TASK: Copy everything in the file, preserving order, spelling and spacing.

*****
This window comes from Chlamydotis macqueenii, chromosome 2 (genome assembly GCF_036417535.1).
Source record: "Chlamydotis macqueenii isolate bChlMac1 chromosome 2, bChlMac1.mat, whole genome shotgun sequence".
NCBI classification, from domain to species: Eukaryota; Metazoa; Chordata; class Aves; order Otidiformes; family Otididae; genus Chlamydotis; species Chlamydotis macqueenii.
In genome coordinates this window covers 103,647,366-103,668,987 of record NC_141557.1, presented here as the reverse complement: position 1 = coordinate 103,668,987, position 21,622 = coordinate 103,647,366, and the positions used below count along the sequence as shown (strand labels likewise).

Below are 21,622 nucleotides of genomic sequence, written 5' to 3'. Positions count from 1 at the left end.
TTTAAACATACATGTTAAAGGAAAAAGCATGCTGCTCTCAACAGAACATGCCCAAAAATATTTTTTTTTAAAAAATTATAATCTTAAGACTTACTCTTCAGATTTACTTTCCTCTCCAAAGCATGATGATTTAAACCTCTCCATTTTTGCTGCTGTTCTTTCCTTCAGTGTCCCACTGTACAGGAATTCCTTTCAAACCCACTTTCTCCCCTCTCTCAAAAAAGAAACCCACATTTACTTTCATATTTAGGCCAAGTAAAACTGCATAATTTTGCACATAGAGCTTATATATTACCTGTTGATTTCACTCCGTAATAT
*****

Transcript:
This window comes from Chlamydotis macqueenii, chromosome 2 (genome assembly GCF_036417535.1).
Source record: "Chlamydotis macqueenii isolate bChlMac1 chromosome 2, bChlMac1.mat, whole genome shotgun sequence".
NCBI classification, from domain to species: Eukaryota; Metazoa; Chordata; class Aves; order Otidiformes; family Otididae; genus Chlamydotis; species Chlamydotis macqueenii.
In genome coordinates this window covers 103,647,366-103,668,987 of record NC_141557.1, presented here as the reverse complement: position 1 = coordinate 103,668,987, position 21,622 = coordinate 103,647,366, and the positions used below count along the sequence as shown (strand labels likewise).

Below are 21,622 nucleotides of genomic sequence, written 5' to 3'. Positions count from 1 at the left end.
TTTAAACATACATGTTAAAGGAAAAAGCATGCTGCTCTCAACAGAACATGCCCAAAAATATTTTTTTTTAAAAAATTATAATCTTAAGACTTACTCTTCAGATTTACTTTCCTCTCCAAAGCATGATGATTTAAACCTCTCCATTTTTGCTGCTGTTCTTTCCTTCAGTGTCCCACTGTACAGGAATTCCTTTCAAACCCACTTTCTCCCCTCTCTCAAAAAAGAAACCCACATTTACTTTCATATTTAGGCCAAGTAAAACTGCATAATTTTGCACATAGAGCTTATATATTACCTGTTGATTTCACTCCGTAATAT